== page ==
The small building stood back from the road among the green pines that are so prevalent in that southeastern section of Georgia. The paint on the wooden walls had once been fresh and white, but now it was pealing and gray with age. Many of the windows were either broken or had disappeared; those that remained were thick with layers of dust that had accumulated through the years. Grass and brush grew tall and thick around the building. This was the Hickox Baptist Church in the month of December, 1948.
A church? Yes - and not so many years ago it had been the spiritual center of the community. . . .
The township of Hickox was established around the close of the nineteenth century. The center of the surrounding community was the turpentine still that was located in Hickox. The ever-increasing need of this business prompted the Atlantic Coast Line Railway to open a freight depot there. Many new families moved into the town, part to work at the still, part to work at the freight depot. Stores were built and a thriving town was begun.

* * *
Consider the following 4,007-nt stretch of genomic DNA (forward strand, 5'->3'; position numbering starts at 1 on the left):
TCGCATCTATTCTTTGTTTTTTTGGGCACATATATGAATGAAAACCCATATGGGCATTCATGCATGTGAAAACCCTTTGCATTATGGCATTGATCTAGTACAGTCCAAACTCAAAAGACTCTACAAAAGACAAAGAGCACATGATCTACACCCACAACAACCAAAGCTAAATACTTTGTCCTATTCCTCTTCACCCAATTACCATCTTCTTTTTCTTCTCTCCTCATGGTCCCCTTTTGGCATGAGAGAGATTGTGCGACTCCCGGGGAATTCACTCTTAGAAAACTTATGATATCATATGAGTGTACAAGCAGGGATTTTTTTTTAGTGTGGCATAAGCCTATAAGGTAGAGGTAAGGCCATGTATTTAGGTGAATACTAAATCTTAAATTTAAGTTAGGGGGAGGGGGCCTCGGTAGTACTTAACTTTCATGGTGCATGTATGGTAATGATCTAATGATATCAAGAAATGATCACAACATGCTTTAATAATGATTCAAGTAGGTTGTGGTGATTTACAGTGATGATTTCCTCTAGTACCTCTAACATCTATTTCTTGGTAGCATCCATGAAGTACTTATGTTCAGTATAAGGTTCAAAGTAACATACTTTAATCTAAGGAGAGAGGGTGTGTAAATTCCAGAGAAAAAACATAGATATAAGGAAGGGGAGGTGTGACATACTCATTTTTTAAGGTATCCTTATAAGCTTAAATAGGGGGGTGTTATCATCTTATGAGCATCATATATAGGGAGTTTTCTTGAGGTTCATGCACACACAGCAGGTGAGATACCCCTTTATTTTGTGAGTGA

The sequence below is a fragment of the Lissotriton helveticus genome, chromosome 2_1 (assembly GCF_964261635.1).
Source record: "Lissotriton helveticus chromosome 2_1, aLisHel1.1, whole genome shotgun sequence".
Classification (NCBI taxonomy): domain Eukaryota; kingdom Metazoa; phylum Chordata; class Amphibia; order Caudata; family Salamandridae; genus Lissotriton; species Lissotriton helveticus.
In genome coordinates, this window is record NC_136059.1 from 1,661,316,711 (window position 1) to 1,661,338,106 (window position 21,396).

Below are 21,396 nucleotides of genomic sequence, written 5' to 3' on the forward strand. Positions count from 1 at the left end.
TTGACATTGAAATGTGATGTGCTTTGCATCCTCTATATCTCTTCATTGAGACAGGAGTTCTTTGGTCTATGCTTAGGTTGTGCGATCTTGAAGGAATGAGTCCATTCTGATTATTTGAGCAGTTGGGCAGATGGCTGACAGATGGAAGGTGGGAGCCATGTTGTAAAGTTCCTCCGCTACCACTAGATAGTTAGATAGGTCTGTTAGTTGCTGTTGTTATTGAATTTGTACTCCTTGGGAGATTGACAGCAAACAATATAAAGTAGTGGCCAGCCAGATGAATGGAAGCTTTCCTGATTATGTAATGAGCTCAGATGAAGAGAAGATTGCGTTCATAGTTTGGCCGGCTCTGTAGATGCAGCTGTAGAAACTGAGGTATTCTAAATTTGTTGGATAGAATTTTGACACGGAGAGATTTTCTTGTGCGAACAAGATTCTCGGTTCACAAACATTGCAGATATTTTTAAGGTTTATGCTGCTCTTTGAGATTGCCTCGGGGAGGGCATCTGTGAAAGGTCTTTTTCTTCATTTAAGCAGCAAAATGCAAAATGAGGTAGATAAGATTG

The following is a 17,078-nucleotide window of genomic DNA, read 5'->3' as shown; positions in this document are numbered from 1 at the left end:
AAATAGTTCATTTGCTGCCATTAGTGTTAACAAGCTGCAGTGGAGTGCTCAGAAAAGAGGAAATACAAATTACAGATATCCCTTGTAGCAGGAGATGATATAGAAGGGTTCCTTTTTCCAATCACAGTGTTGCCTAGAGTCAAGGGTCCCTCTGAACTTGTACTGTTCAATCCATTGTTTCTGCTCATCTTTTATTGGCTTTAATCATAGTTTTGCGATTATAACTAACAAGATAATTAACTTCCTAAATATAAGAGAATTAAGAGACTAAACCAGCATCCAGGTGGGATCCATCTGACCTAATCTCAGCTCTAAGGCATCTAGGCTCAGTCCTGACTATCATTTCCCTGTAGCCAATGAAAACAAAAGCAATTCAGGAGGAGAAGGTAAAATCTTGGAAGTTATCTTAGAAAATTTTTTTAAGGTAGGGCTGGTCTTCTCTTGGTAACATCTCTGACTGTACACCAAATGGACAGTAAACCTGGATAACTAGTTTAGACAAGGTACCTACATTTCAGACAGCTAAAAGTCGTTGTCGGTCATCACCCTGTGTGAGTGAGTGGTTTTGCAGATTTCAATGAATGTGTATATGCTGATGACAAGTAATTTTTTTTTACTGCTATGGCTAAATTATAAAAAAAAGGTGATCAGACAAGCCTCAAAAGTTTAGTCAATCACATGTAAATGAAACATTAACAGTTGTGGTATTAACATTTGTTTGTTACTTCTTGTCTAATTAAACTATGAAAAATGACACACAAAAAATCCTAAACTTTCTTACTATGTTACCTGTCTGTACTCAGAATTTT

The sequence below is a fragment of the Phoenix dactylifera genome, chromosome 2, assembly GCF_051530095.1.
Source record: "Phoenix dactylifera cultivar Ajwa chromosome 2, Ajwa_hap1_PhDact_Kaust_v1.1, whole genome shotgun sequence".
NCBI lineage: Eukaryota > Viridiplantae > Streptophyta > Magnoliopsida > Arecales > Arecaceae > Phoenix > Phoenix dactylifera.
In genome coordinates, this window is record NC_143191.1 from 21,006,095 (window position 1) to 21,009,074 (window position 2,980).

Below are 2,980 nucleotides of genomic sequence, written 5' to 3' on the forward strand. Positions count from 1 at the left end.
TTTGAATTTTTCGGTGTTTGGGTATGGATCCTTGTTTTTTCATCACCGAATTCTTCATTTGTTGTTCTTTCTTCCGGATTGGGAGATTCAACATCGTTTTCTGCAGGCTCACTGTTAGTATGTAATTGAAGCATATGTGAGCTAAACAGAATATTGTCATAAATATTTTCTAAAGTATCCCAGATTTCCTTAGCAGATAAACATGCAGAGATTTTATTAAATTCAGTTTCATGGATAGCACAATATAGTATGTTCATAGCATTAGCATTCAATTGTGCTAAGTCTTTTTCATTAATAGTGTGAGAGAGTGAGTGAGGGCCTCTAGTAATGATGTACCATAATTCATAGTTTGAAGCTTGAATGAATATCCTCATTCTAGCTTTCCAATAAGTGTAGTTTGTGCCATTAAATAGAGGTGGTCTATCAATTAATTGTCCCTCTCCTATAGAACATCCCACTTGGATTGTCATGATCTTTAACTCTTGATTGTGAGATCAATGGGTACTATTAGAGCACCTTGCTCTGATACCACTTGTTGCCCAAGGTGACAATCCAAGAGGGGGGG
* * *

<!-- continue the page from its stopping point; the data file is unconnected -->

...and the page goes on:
Because of the many children in Hickox and on the nearby farms, a school was built. Yet there was still another need in the community - a spiritual need.
It was this need that brought about the plans for a church. The Baptist faith had more followers than any other in that area so the church was of that denomination.
The plans materialized in the year 1908, with the erection of the Hickox Baptist Church. The lumber was donated and sawed by Mr. Peter Knox. The men of the community built the church themselves, giving their time and labor without charge. Under the guidance of Reverend William Bennett and his assistant, James Dikes, the church organization was completed. The institution grew rapidly.
The years passed one by one, each bringing little change to the community or the church. The first world war, however, brought the beginning of a great change.